Yet these ancient trees, draped in veils of gray moss and growing so close together they almost blotted out the sky, filled her with awe. So did the quiet. The pine needles cushioned their steps, and a twig cracking far away was all they heard, aside from an occasional rustle as some creature passed by. It was like a church. The time-honored simile, a cathedral. Maybe that was why Tom enjoyed making love here so much: Everything came together, so to speak. She decided to tell him this great insight, but not now — they had reached the carpet. "With my body I thee worship," she murmured.
Later, looking over at his peaceful face, eyes half closed gazing up at the dusty motes in the shafts of sunlight streaming down, she decided not to break the mood. What eventually did break it was insects — ants and the whine of a mosquito. That was the trouble with nature. It looked so good, but once you were out in. It, there were all these hidden drawbacks. It was so natural. Faith had never found that to be the case with Fifth Avenue for example, or Madison.
Tom slapped his arm. "Merde! These little buggers are eating me alive. Come on, Faith, let's get going."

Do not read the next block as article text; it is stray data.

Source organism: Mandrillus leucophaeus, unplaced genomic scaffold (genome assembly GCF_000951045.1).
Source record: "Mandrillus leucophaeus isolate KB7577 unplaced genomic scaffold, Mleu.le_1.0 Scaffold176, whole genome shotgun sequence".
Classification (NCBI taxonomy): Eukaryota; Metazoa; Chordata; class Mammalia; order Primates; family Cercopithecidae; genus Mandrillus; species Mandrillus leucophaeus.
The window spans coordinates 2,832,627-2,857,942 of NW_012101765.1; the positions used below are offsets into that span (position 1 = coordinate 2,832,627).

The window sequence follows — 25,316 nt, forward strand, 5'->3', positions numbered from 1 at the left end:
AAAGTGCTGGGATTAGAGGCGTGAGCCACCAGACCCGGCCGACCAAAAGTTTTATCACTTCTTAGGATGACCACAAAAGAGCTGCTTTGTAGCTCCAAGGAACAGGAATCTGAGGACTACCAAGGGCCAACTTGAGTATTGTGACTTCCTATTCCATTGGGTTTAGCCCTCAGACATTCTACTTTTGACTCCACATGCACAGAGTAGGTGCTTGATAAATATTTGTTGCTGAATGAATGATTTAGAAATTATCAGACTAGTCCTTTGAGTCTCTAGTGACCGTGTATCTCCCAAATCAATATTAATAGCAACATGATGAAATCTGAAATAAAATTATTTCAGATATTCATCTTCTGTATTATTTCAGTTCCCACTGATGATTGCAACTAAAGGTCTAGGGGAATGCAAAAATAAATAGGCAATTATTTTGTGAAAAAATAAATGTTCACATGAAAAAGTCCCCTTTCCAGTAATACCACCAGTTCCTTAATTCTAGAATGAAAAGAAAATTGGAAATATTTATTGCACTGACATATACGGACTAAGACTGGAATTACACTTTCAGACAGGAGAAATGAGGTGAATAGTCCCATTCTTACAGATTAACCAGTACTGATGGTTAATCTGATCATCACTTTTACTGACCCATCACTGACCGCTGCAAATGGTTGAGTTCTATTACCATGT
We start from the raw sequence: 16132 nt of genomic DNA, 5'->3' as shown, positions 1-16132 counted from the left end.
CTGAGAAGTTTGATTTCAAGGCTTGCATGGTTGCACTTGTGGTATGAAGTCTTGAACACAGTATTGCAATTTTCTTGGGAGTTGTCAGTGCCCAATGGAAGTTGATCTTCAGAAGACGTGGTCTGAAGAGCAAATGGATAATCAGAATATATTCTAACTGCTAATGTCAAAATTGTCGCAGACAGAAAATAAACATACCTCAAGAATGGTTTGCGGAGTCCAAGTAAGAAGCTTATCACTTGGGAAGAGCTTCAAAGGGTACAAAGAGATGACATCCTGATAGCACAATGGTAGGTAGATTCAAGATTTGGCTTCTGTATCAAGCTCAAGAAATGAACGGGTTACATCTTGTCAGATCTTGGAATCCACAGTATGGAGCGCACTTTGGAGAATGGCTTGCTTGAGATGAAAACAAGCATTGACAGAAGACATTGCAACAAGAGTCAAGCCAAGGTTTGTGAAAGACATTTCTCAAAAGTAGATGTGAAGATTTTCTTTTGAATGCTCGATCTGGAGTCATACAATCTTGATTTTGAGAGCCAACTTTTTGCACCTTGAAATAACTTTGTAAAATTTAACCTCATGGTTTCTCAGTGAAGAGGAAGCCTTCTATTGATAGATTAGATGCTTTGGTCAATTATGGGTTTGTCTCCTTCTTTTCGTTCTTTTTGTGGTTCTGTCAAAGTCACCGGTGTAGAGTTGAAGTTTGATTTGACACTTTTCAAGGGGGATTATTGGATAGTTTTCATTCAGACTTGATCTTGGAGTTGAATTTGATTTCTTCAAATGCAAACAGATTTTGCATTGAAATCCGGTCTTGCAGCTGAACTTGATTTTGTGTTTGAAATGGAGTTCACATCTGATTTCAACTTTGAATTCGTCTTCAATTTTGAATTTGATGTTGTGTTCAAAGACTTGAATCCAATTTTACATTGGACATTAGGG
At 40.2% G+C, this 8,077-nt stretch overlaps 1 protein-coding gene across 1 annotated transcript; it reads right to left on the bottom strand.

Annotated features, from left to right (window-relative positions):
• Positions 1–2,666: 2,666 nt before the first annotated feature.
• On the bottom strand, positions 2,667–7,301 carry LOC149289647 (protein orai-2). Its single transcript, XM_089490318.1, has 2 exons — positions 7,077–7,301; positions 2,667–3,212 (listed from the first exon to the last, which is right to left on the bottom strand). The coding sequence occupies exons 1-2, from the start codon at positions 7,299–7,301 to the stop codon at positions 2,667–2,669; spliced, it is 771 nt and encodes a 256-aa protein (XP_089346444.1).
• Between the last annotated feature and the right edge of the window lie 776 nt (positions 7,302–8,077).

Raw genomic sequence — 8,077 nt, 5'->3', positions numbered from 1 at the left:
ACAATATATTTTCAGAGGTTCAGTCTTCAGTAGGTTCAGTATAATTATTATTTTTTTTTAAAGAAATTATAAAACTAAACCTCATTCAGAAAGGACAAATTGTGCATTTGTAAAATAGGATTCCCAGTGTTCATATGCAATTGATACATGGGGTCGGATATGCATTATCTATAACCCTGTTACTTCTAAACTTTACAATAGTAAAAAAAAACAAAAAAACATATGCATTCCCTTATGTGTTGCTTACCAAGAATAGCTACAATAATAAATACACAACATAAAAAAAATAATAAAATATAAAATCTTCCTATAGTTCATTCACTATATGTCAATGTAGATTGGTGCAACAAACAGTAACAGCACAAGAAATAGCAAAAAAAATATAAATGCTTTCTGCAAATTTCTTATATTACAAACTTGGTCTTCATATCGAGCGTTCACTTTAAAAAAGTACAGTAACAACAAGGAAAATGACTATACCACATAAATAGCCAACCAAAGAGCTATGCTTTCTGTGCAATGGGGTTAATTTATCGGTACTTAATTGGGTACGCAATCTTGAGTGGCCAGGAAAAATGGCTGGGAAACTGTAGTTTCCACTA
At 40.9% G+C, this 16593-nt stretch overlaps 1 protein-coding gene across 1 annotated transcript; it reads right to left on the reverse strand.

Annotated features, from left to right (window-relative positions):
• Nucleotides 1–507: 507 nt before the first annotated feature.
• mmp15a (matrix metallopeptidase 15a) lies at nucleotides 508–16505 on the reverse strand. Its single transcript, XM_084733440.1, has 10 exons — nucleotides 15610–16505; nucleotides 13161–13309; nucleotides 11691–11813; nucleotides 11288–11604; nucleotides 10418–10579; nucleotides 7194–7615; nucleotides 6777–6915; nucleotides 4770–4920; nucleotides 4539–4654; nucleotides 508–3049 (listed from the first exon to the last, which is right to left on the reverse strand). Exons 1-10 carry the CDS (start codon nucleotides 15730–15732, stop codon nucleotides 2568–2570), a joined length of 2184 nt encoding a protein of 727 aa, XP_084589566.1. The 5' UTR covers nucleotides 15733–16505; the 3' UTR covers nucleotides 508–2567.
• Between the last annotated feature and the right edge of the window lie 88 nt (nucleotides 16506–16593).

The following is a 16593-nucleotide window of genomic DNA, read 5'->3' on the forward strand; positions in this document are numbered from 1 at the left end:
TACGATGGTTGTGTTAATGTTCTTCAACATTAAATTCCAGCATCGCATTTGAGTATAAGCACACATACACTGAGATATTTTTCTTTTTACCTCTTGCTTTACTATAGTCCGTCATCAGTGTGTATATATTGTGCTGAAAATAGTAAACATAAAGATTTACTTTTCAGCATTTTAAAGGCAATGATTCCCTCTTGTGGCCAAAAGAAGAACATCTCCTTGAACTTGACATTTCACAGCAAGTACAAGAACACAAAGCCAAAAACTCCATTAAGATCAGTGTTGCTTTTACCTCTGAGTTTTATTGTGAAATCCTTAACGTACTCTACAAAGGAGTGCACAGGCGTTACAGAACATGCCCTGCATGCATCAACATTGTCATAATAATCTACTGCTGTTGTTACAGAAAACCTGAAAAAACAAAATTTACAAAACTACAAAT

They pulled on their clothes quickly and were soon approaching the cottage. Pix's family had been coming to the island for thousands of years and fortunately her husband, Sam, was a fervent convert. They had bought the land just after they got married, then built a small wooden summer house that sprawled out in several directions as various little Millers arrived. The oldest boy, Mark, was working as a sailing instructor farther up the coast, in a camp where ten-year-old Danny was currently a camper. Samantha, fifteen, preferred to stay on the island. Sam had taken off two weeks from his law practice in July and was returning at the end of the month.